According to NBC Nightly News anchor Brian Williams, It's an "outrage" that members of Congress didn't sit in rapt attention to every word of self-admitted "pothead" Seth Rogen. The comedian and actor appeared on Capitol Hill, Thursday, to testify on the issue of Alzheimer's disease. As is common, senators filtered in and out of the hearing. Later, Rogen took to Twitter, railing against the poor showing. NBC dutifully played along.
Williams alerted, "Still ahead for us tonight, outrage. A funny guy gets suddenly serious before a roomful of empty chairs in Washington." [MP3 audio here.] According to journalist Peter Alexander, the actor felt the sting of testifying "before a largely absent Senate subcommittee." Alexander sympathized, asserting this was an example of how "Washington wasn't listening." However, the practice is fairly standard as members have meetings, votes and other congressional duties.
Alexander breathlessly related:
PETER ALEXANDER: But Rogen, who sold out theaters for years, ended up talking to a tiny audience, with only two of 18 senators sticking around to listen. Rogen made sure that didn't go unnoticed. "All those are senators not prioritizing Alzheimer's," he tweeted afterward. And when Illinois Senator Mark Kirk tweeted this picture of the two together earlier and a note reading, "Thanks to Seth Rogen for speaking out," Rogen shot back: "Senator Kirk, pleasure meeting you. Why did you leave before my speech?" Kirk said he had another meeting but later watched Rogen's testimony.
Alexander failed to explain how not sitting through Rogen's entiere testimony proves politicians don't care about Alzheimer's. After all, the comic told ABC News that he would most like to smoke pot with Senator Tom Harkin. Perhaps the members of Congress didn't think Rogen's statements would be entirely enlightening.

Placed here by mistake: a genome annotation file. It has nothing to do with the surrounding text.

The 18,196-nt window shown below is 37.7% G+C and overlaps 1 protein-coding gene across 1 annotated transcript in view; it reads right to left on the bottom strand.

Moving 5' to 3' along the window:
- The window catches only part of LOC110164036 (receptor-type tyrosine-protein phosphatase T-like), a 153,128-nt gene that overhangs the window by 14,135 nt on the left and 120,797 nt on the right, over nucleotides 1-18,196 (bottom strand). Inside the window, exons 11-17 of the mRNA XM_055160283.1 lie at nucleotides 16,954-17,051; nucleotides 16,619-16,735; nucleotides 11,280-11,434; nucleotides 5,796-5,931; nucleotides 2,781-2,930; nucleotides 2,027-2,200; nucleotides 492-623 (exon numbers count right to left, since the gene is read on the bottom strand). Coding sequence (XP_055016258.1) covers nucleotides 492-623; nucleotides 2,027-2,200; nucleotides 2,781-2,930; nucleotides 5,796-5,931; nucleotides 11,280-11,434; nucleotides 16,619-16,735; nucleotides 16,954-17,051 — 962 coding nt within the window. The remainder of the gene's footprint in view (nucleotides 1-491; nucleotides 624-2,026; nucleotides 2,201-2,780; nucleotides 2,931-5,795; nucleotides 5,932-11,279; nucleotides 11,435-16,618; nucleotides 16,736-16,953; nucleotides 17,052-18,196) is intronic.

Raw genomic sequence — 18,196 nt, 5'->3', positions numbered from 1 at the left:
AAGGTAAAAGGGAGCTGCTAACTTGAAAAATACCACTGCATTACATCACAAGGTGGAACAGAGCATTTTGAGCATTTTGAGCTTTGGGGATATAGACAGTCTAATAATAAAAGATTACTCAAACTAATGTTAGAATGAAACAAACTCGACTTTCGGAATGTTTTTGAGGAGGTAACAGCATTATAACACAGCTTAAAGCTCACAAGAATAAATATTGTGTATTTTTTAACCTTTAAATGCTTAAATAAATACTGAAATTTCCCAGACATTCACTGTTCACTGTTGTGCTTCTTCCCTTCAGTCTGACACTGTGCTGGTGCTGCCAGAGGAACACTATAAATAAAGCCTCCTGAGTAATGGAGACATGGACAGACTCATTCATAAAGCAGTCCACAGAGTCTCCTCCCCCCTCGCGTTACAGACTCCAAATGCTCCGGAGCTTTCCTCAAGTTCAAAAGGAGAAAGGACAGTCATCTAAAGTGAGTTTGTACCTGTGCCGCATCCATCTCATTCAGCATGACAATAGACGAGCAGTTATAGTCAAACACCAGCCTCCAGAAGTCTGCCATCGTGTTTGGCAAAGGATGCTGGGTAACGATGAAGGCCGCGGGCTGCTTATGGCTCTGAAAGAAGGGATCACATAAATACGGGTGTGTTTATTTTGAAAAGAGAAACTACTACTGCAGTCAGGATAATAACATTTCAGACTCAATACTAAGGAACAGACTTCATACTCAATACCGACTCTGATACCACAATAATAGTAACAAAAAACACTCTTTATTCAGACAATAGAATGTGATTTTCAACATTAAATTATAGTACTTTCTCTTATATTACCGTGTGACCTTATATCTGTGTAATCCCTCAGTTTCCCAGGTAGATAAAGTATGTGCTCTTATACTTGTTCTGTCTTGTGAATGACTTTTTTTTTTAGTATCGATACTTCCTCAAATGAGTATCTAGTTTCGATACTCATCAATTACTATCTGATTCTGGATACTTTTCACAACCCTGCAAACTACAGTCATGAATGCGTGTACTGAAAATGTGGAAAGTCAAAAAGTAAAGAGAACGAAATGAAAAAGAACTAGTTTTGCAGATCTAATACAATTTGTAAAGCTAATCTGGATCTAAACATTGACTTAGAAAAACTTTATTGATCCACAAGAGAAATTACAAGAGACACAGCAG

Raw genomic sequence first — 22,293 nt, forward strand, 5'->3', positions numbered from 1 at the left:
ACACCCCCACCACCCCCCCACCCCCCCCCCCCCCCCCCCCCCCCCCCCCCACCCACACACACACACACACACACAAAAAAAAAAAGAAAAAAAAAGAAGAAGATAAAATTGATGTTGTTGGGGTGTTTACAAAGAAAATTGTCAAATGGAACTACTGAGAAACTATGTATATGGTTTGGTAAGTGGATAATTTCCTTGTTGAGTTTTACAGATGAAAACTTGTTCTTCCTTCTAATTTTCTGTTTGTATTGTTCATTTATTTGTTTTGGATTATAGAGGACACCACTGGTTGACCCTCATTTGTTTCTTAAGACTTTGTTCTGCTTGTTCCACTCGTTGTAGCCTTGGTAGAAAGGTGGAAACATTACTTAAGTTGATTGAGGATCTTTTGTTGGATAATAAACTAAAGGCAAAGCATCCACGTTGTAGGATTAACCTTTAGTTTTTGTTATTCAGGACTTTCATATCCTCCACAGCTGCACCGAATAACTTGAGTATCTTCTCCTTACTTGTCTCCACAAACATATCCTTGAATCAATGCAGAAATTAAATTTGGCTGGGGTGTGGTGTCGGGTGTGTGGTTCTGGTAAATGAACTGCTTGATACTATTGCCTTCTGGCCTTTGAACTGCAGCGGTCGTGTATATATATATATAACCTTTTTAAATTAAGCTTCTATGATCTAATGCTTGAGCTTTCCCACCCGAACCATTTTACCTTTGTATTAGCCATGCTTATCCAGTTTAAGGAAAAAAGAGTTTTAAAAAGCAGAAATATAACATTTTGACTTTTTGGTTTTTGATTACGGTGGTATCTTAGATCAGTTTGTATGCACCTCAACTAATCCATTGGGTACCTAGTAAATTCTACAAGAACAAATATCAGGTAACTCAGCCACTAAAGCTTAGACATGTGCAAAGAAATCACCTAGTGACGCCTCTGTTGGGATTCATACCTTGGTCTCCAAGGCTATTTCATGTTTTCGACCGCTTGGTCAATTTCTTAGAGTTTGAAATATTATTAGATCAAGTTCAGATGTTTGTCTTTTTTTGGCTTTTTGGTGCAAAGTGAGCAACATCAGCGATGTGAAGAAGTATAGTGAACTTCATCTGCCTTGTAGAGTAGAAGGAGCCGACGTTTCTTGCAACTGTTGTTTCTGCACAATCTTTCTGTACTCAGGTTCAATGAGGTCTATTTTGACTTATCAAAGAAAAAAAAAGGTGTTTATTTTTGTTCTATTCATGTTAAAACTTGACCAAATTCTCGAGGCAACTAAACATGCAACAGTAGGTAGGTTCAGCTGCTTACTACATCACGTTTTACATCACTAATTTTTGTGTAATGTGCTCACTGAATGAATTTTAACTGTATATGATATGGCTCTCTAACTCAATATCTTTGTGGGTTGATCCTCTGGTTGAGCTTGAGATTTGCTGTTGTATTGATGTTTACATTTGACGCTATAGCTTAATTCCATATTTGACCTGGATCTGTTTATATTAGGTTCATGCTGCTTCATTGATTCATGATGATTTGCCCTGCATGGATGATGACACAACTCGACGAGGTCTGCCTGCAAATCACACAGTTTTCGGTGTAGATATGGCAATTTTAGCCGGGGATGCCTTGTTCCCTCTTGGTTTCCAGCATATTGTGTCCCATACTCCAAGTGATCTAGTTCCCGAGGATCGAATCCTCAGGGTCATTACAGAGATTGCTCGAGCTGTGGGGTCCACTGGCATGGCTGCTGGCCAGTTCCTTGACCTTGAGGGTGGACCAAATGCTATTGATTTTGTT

In 2013, Rogen told Rolling Stone, "I consider myself more of a pothead than a stoner."
The Christian Science Monitor explained what Williams and Alexander apparently don't know:
[Rogen] even called out one lawmaker by name, Sen. Mark Kirk (R) of Illinois. Rogen tweeted to Senator Kirk that it was nice meeting him beforehand, then asked, “Why did you leave before my speech? Just curious.”
The short answer to that question, as any D.C. intern or badly dressed journalist hack knows, is because that’s standard operating procedure. Many congressional hearings feature only a handful of committee members. Lawmakers have got lots of other things to do, such as deal with other committees, constituents, lobbyists, and votes.
And in a larger sense, the audience for congressional celebrity appearances is off Capitol Hill entirely. They are there because they will draw extra attention from voters and the press. That’s good both for the committee and the celebrity’s issue.
Rogen may be correct that Alzheimer’s does not get the attention from the federal government that it deserves. And shaming senators for nonattendance could generate public pressure on those lawmakers. But it’s also possible it’s counterproductive.